For years, Israel had launched similar attacks on Iranian interests in Syria, as well as in Iran, without provoking a direct response from Iran. But the scale of Israel’s attack on April 1 appeared to end Iran’s patience, with the nation’s leaders warning that it would no longer accept Israeli strikes on Iranian interests anywhere in the region. Two weeks later, Iran fired more than 300 missiles and drones at Israel, causing little damage but shocking Israelis with the scale of the attack.

Even if Iran does not respond in a similar way to Israel’s strike on Friday, it has left the world guessing about how it would respond to future attacks, Ms. Shine said.

The Syrian authorities said on Friday that Israel had again struck a site in Syria, about the same time as the attack on Iran. It was the kind of attack that Israel had made dozens of times in the past without provoking a direct Iranian reaction, but which — given Iran’s response to Israel’s April 1 strike in Syria — might now prompt a more aggressive retaliation from Tehran.

“The question is whether they will stand by their red line,” Ms. Shine said. “But what exactly is the red line? Is it only high-ranking people? Is it only embassies? Or is it every Iranian target in Syria?”

For some analysts of Iran, it is unlikely that the Iranian government seeks an all-out war, given that its main priority is to sustain its power at home amid rising domestic discontent. Across recent decades, Tehran has attempted to gradually expand its regional influence through proxies and allies, rather than risking it all in a direct confrontation with Israel.

While Iran’s recent missile strikes successfully challenged Israeli assumptions about how Iran operates, “at the end of the day, escalation is not in Iran’s interest,” said Sanam Vakil, director of the Middle East and North Africa program at Chatham House, a research group based in London.

“Above all, it is seeking to preserve the regime’s security and stability,” as well as strengthening its allies and gradually reducing American influence on the Middle East, Dr. Vakil said in an email. “De-escalation allows it to get back to those goals which require patience and slow gains amid regional vacuums and chaos,” she added.

Within Israel, some portrayed the country’s strike as a failure that caused little damage and suggested that Israel had, ultimately, been intimidated into carrying out only a minor retaliatory assault compared to Iran’s much more aggressive attack. In an apparent allusion to the strike on social media, Itamar Ben-Gvir, a far-right Israeli government minister, wrote a single word, roughly translated as “Pathetic!” Before the attack, Mr. Ben-Gvir had pushed for a stronger response.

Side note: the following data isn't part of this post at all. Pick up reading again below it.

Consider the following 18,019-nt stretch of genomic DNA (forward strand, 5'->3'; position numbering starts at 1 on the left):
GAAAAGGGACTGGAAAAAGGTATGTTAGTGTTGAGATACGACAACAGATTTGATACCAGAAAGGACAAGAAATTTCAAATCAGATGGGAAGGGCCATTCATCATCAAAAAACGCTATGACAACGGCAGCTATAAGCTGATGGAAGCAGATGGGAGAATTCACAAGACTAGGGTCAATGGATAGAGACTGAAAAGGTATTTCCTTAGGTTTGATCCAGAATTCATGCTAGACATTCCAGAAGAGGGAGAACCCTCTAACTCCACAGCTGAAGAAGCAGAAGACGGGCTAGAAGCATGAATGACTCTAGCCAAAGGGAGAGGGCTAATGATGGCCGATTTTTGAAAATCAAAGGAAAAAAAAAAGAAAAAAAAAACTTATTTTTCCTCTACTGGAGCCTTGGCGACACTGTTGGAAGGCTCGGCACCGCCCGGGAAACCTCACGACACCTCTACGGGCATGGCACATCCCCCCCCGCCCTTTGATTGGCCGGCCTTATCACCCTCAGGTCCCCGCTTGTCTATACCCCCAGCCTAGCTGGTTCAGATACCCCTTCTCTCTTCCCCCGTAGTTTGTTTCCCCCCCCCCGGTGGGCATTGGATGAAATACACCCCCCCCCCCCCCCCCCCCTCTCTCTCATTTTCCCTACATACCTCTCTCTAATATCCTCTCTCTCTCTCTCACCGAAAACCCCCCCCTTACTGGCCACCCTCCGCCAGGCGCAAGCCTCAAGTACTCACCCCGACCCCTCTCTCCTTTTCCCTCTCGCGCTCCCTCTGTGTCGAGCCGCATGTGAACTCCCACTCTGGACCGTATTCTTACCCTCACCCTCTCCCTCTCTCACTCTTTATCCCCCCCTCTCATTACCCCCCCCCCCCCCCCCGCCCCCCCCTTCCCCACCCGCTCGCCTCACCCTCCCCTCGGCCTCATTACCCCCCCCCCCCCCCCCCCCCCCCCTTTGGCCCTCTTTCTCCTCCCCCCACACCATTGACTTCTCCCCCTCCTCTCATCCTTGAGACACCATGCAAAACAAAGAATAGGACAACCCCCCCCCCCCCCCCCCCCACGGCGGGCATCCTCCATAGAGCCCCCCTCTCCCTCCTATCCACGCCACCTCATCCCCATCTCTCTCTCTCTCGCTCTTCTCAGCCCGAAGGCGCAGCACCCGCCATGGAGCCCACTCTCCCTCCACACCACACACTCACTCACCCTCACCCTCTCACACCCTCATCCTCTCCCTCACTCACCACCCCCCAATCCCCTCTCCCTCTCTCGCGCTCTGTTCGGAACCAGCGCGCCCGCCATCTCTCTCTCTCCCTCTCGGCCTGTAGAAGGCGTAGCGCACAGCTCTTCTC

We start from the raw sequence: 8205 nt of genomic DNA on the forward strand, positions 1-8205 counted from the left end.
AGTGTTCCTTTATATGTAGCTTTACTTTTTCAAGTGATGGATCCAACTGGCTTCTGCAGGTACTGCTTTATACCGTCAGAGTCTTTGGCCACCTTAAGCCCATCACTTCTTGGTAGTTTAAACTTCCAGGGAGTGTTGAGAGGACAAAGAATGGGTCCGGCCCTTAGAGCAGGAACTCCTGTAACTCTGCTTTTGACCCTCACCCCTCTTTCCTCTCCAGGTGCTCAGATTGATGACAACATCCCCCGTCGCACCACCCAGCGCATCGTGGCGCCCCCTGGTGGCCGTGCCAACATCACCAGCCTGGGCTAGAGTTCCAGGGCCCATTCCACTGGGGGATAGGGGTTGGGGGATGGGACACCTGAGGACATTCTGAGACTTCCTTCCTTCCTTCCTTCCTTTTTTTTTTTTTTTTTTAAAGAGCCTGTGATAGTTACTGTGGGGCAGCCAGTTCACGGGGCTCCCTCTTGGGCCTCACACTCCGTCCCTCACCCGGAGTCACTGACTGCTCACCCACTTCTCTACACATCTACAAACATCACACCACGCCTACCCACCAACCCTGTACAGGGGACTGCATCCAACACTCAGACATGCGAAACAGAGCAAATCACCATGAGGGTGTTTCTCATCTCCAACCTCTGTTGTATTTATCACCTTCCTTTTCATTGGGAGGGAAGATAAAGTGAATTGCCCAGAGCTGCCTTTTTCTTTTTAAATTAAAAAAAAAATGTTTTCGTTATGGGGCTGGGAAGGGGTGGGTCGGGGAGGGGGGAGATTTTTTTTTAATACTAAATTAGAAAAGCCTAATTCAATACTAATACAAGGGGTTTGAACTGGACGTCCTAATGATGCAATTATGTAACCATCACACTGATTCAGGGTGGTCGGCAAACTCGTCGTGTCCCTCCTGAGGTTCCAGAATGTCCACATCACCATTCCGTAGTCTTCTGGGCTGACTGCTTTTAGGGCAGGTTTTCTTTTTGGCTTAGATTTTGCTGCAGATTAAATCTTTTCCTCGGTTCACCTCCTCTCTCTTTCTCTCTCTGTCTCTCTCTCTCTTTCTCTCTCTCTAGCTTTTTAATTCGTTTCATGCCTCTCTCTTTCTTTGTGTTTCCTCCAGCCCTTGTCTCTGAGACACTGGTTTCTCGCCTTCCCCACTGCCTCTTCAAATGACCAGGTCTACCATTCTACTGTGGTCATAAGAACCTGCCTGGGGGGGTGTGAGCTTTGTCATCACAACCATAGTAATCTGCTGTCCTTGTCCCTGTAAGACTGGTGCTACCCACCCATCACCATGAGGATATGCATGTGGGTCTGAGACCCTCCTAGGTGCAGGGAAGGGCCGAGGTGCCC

Others hailed it as a deft tactical success that gave Iran the chance to avoid retaliating without losing face, while still proving to Tehran that Israel can strike undetected at the heart of Iranian territory — and do so with much more subtlety than Iran’s own attack last weekend.

Nahum Barnea, a prominent Israeli commentator, compared Israel’s strike to the biblical story of how David, the ancient Jewish leader, attacked King Saul, another biblical figure. In the story, David chose not to kill Saul despite having the chance to do so, and instead sliced off a sliver of Saul’s robe.

“The intention was to signal to the Iranians that we can get to Iranian soil,” Mr. Barnea said in an phone interview. “Not to open a front.”

But if it seemed on Friday that moderation had won out for now, experts warned that it was only a matter of time before another serious clash occurred.

“The recent open confrontation between the two is just the beginning,” said Meir Javedanfar, an Iranian-Israeli professor who teaches Iranian studies at Reichman University in Israel. “Sooner or later, the two will directly confront each other again.”

Cassandra Vinograd, Johnatan Reiss and Rawan Sheikh Ahmad contributed reporting.